Having a mentor, a professional and accomplished artist who is willing to work with me and help me advance, was exactly what I needed. Linda brings a fresher eye and perspective, to honestly and professionally critique my work … to challenge me and to help me work to achieve my goals. I think having a mentor for guidance, feedback, and input is imperative. We are located on opposite sides of the globe, me in the Middle East, and Linda in the USA. Our dialogue has involved the differences in culture, customs, women’s role in art and society. This has made the experience much more enriching.

Fatima Atallah, “Lavender & Hydrangeas,” oil on panel, 16 x 20 inches

Linda and I have connected on many different levels; I value her opinion and I am inspired by her work. Having an artist to talk to, discuss and share opinions about art and art-related subjects, is invaluable. I needed to hear what’s working and what’s not from an expert; working alone in my studio, I could not advance in the same way.

Our discussions involve ideas, concepts, compositions, paint, and all technical aspects of creating art. They involve structure and working habits, discussing Masters’ works, books and artists to study! Recently we started talking about the importance of exposure and presenting myself as working professional artist submitting work for competitions as a must first step toward professionalism.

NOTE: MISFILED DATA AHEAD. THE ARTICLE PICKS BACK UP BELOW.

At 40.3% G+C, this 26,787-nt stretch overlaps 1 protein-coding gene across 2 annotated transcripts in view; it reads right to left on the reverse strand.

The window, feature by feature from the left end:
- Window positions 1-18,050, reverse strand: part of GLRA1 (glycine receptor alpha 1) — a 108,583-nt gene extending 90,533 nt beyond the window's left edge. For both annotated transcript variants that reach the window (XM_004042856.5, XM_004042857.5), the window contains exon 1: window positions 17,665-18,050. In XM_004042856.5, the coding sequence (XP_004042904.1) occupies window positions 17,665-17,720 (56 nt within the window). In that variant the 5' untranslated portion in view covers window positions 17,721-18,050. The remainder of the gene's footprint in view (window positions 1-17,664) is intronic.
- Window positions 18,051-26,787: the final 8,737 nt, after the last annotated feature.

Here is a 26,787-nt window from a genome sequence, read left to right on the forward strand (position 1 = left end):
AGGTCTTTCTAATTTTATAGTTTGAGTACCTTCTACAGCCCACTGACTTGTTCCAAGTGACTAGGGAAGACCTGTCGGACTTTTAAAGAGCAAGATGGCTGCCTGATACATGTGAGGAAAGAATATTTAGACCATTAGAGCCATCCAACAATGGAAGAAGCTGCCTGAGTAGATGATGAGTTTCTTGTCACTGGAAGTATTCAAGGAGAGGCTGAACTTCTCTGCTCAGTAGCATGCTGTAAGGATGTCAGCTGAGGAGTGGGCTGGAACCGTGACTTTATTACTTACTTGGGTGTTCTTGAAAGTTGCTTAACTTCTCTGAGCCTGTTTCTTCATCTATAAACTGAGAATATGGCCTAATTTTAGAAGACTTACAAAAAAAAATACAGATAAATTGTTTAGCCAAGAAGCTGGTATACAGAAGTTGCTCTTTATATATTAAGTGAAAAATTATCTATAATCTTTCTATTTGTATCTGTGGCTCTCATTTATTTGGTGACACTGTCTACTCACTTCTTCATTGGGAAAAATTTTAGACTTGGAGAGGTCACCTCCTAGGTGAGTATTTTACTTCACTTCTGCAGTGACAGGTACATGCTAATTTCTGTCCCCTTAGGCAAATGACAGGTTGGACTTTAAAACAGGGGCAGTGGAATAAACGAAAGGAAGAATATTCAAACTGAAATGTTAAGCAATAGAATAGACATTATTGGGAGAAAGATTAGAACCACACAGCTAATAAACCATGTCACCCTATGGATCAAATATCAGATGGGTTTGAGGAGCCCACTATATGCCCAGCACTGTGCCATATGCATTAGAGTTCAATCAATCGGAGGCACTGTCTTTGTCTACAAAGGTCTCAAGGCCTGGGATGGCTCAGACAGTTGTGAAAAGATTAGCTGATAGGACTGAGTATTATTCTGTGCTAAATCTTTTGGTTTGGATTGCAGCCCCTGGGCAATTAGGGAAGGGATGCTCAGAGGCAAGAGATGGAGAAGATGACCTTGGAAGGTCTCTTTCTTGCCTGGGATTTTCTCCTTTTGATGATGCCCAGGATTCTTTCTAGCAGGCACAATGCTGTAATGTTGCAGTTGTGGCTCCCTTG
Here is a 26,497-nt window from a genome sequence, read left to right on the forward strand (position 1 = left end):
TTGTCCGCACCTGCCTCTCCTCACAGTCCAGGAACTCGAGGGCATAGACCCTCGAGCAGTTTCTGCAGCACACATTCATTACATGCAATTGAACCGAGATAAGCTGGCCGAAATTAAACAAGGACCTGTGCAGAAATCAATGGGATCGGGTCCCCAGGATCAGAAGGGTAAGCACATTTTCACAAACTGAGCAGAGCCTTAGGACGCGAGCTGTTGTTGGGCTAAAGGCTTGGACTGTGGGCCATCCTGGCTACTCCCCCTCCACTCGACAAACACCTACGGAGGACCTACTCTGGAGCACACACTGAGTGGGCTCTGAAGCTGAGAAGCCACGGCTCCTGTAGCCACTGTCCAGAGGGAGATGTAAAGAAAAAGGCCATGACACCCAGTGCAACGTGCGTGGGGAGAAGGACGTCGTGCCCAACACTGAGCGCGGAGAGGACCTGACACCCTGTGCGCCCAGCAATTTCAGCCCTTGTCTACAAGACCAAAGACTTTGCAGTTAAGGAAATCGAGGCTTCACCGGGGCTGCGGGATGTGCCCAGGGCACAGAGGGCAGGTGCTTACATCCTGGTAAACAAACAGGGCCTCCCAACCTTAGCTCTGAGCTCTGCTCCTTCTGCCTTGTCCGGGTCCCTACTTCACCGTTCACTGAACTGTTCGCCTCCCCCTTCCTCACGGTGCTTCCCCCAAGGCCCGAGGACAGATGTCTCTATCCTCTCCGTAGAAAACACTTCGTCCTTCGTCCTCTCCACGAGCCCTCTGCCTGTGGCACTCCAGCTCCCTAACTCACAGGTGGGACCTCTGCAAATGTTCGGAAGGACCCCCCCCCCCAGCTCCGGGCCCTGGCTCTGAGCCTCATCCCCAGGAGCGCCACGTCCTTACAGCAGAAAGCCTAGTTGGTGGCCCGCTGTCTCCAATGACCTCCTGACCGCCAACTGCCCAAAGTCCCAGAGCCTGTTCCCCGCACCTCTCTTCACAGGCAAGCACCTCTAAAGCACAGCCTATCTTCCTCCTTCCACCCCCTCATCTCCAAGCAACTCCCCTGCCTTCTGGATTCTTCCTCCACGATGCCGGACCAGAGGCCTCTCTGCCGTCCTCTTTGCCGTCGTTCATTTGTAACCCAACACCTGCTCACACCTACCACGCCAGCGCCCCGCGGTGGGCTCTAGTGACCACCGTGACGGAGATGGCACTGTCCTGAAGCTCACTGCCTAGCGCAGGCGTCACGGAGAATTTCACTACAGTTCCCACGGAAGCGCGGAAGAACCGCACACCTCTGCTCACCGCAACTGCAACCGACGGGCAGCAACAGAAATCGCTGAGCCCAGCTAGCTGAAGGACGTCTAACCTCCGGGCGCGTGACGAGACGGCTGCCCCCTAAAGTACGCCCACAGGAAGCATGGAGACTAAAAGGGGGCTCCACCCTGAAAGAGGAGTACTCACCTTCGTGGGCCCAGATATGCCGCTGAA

I greatly appreciate my mentor always reminding me about my goals, where I am and how much I have advanced … the importance of realizing my achievements and setting new goals. Challenging discussions about the purpose and the concepts I want to communicate through my work impacts the way I approach new projects.

To learn more about the Cecilia Beaux Forum, visit the Portrait Society of America.

This article was featured in Fine Art Today, a weekly e-newsletter from Fine Art Connoisseur magazine. To start receiving Fine Art Today for free, click here.

Previous articleThe Allure of Michael Blessing
Next articleThey’re Magical and Mystical
Andrew Webster is the former Editor of Fine Art Today and worked as an editorial and creative marketing assistant for Streamline Publishing. Andrew graduated from The University of North Carolina at Asheville with a B.A. in Art History and Ceramics. He then moved on to the University of Oregon, where he completed an M.A. in Art History. Studying under scholar Kathleen Nicholson, he completed a thesis project that investigated the peculiar practice of embedded self-portraiture within Christian imagery during the 15th and early 16th centuries in Italy.


Please enter your comment!
Please enter your name here